Price when reviewed: £14 (1m) | Check price at Amazon

Sometimes we’re not as careful with our cables as we should be, and if you’re in need of something heavy duty, then the Unbreakcable (get it?) cable is likely to survive a good deal longer than some others for similar money. It’s a bold claim, but with a near-unanimous rating of four-and-a-half stars out of over 22,000 reviews, it’s difficult to argue against.

This iPhone charging cable is wrapped in three layers of protective material, with an external double-braided shell for extra support and flexibility in the cable. The company claims the cable can withstand weights of 15kg (33lbs) so you don’t need to fret if you put your books or laptop on it by mistake.

3. Argos 2m Braided Lightning Charging Cable: Best braided iPhone charging cable

Price when reviewed: £15 | Check price at ArgosAs mentioned in our buying guide, sometimes Apple’s provided cables can be less than stellar in the long term. This is where a more rugged, braided cable comes in. It may not be as sleek as the Apple original, but what you’re trading off in looks, you’re making up for in terms of durability, as a braided cable is far less likely to wear away over time than a standard plastic-wrapped one.

Check price at Argos

4. Native Union Belt Cable XL: Stylish and long iPhone charging cables

Price when reviewed: £35 | Check price at AmazonCompetitively priced with Apple’s real-deal cables is what Native Union call its XL line. The status relates to the length of the leads at a mighty 3m (10ft), ideal if you’re inclined to charge from afar or use your phone by your bed. One interesting thing to note is that the rugged material at the top near the head of the cable bends at a 90° angle for easy charging. And it may be superficial, but these iPhone charging cables are available in a host of bright colours including rose gold, cosmos black and sage.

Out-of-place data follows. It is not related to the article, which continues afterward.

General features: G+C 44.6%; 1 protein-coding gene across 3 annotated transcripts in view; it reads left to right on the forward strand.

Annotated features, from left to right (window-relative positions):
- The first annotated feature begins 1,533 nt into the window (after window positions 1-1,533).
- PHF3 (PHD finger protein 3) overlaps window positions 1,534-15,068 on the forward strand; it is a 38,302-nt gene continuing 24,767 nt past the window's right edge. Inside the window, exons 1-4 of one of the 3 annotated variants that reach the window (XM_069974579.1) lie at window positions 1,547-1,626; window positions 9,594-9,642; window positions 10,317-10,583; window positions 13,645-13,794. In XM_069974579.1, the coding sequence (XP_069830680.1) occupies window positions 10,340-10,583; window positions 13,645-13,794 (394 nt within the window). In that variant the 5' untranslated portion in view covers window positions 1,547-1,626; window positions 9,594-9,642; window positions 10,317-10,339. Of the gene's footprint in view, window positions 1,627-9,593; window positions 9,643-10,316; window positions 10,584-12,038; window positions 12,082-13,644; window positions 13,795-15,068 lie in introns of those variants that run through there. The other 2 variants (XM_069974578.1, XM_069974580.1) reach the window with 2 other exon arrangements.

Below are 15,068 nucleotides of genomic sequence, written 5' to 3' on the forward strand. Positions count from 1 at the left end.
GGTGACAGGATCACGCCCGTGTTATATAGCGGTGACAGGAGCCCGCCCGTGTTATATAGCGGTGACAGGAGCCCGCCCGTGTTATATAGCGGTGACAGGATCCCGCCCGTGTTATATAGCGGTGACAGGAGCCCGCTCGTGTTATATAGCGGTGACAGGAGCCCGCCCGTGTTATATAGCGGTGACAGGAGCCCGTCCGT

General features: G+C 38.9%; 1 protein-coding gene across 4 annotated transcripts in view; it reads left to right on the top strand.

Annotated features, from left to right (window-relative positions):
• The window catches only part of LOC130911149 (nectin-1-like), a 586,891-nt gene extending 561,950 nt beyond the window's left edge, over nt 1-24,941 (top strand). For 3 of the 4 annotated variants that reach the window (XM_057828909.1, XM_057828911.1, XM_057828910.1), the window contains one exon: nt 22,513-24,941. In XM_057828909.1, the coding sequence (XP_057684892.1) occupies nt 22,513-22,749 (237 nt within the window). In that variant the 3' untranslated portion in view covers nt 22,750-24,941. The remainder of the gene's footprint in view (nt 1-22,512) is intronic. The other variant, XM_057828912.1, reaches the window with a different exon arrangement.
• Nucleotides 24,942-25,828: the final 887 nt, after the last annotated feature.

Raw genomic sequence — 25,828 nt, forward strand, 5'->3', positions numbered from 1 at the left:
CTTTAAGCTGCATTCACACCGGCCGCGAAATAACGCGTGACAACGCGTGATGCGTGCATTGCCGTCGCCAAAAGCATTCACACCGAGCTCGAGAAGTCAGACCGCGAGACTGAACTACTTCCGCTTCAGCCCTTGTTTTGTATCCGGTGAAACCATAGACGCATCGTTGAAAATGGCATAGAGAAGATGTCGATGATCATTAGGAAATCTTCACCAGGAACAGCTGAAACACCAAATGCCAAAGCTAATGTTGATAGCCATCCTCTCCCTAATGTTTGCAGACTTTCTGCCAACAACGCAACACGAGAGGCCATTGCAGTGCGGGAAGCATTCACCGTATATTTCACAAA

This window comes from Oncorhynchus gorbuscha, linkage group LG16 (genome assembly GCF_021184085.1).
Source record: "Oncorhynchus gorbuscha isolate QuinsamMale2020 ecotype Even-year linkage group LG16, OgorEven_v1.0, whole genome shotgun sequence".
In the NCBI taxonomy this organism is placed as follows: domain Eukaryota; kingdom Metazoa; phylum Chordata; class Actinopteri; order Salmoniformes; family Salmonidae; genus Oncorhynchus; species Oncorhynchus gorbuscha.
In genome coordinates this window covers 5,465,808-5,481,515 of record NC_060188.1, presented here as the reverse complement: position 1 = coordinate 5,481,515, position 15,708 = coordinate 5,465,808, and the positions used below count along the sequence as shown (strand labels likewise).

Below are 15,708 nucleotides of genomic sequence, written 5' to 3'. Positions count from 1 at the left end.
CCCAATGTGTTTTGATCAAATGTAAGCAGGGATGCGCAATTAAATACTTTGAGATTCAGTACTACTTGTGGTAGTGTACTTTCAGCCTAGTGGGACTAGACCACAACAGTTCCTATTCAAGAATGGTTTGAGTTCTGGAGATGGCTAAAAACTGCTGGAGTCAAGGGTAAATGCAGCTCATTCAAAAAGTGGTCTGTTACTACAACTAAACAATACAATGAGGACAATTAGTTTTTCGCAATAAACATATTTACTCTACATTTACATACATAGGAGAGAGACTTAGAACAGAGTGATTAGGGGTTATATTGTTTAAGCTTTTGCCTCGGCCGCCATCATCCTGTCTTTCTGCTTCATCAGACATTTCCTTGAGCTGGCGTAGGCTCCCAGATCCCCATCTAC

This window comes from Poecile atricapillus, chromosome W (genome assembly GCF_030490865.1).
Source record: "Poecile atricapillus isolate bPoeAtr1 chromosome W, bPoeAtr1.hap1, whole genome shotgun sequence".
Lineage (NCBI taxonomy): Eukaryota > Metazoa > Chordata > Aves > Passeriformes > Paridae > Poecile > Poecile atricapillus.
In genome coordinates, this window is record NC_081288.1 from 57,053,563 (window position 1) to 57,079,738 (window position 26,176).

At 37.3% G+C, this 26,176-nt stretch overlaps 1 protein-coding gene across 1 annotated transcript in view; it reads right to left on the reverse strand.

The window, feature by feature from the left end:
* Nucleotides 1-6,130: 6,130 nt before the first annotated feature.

5. Apple MagSafe Wireless Charger: Best iPhone charging cable alternative

Price when reviewed: £45 | Check price at John LewisWhile it’s true that all these charging cables are great in their own ways, what if there was no need for wires at all? Apple themselves make an official wireless charging pad to fuel your iPhone (models supported are the iPhone 8 and up, but it works best with iPhone 12 and 12 Pro) without having to search through your drawer or get untangling.

As the name would imply, the MagSafe uses magnets to secure your iPhone 12 and 12 Pro to its base while your smartphone charges wirelessly. The maximum output is 15W which is enough grunt to wirelessly charge any other Apple products you may own too, such as the AirPod range of headphones.

Check price at John Lewis